Some years ago, digital marketing firm The Content Factory got an unpleasant surprise in the mail.
A lawyer summoned them to pay $8,000 in penalties for alleged copyright infringement. Why?
Well, one of their professional bloggers wrote a story about bargain hunting in Omaha, and used a photo of Nebraska. It wasn’t a great picture, and the article didn’t get much exposure, but that was beside the point.
The Content Factory did not obtain permission from the rights holder to use the image, and that was the problem. A very expensive problem!
What would you do if you were in their shoes? Take the photo down and apologize, hoping that would be the end of it? That sounds reasonable, right?
ENTER THE TROLLS
The enforcement of copyright is a billion dollar business. Companies like Masterfile and CEG TEK litigate against corporations, individuals, and small businesses who have intentionally or unintentionally used images without having obtained a license.
These companies (and individual lawyers) are commonly known as “copyright trolls.” They have sophisticated computer programs that search the web 24/7 to find copyrighted works that are used without authorization. They’re not only going after pictures. They’re also targeting illegal downloads of any kind, such as video games, music, porn, and movies.
Once they’ve secured the names and contact information of the people accused of infringement, the trolls will send out “litigation settlement” demand letters. These letters threaten defendants with costly lawsuits.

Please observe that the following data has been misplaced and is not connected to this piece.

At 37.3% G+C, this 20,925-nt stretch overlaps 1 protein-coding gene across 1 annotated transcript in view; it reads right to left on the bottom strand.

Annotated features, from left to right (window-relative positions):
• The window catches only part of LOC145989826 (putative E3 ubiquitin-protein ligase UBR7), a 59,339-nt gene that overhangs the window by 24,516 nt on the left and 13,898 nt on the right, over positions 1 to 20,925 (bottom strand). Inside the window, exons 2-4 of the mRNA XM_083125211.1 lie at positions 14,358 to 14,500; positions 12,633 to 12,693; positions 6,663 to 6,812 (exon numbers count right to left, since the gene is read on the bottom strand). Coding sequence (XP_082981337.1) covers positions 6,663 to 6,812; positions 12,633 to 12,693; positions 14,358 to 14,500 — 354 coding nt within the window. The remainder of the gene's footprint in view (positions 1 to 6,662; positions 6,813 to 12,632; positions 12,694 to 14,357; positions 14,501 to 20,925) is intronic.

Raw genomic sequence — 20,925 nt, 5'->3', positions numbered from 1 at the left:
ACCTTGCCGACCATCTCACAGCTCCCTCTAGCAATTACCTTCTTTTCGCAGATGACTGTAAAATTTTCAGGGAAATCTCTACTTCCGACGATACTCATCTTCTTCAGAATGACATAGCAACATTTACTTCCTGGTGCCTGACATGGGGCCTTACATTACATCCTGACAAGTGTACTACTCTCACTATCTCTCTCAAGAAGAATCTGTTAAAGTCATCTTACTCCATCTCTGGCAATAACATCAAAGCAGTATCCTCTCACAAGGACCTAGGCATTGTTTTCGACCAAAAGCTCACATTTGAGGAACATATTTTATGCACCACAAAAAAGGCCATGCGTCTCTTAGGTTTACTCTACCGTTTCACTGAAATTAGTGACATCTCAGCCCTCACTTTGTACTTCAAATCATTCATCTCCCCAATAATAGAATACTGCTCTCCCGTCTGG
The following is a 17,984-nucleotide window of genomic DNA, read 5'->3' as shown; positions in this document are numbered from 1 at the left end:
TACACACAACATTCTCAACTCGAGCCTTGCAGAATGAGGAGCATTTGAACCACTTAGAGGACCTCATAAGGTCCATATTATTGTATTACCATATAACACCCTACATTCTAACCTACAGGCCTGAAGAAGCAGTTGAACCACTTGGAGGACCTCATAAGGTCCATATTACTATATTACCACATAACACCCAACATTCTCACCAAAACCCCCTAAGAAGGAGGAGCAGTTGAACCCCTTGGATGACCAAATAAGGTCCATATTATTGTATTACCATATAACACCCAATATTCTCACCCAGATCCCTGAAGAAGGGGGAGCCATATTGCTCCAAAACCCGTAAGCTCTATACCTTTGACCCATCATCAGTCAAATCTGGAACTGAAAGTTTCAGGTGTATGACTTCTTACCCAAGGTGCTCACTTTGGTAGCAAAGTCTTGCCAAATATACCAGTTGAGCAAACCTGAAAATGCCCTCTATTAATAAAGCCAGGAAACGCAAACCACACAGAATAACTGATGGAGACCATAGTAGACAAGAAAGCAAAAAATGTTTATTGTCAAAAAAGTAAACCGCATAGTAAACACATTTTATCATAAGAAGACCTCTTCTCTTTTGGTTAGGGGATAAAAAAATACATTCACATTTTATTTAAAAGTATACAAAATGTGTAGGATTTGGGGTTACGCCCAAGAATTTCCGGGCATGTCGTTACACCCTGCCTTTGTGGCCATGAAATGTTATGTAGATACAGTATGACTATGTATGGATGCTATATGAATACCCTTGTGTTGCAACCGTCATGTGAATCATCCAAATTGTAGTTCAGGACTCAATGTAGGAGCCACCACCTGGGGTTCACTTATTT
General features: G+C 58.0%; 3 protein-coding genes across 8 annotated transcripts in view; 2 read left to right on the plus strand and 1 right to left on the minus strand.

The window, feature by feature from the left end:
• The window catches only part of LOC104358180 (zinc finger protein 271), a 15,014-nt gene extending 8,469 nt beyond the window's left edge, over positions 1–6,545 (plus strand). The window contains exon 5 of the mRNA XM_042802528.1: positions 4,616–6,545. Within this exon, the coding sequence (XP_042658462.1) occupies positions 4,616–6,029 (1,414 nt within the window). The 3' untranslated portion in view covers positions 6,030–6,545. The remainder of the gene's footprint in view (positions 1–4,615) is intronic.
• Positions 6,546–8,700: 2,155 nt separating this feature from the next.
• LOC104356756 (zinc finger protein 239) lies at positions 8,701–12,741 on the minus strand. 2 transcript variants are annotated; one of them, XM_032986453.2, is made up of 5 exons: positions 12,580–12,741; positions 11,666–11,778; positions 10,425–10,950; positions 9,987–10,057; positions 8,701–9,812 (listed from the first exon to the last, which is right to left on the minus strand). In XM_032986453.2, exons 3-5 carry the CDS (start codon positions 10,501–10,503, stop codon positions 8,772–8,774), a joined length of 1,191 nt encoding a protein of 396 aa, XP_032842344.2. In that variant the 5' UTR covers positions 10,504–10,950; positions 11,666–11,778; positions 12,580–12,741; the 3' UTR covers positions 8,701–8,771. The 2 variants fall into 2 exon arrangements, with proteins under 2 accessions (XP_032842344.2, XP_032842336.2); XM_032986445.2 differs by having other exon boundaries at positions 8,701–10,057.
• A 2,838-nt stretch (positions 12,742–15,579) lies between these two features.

Of course the suit can go away, but only if you pay promptly. The longer you wait, the higher the amount you will be sued for. And if proven guilty, you’ll pay attorney fees too.
Now, is this blatant extortion of vulnerable people who simply made an honest mistake, or are these trolls in business to protect the rights holders?
I think it’s a bit of both.
According to copyright.gov:
“copyright infringement occurs when a copyrighted work is reproduced, distributed, performed, publicly displayed, or made into a derivative work without the permission of the copyright owner.”
Let’s say you’re a professional photographer, and your portfolio is on the web. You own the rights to these pictures, and you make a living selling them. Now, somewhere in a different state, a web designer is doing a Google image search for a website he’s building. He stumbles across one of your pictures, he takes a screenshot, and decides to use it.
In that moment you as the owner, lose value, because you could have sold the use of that image to the web designer. Under the law, you can claim monetary damages for financial losses, and for additional profits the infringer earned from using your photo.
That seems fair, doesn’t it? But copyright issues aren’t always cut and dried.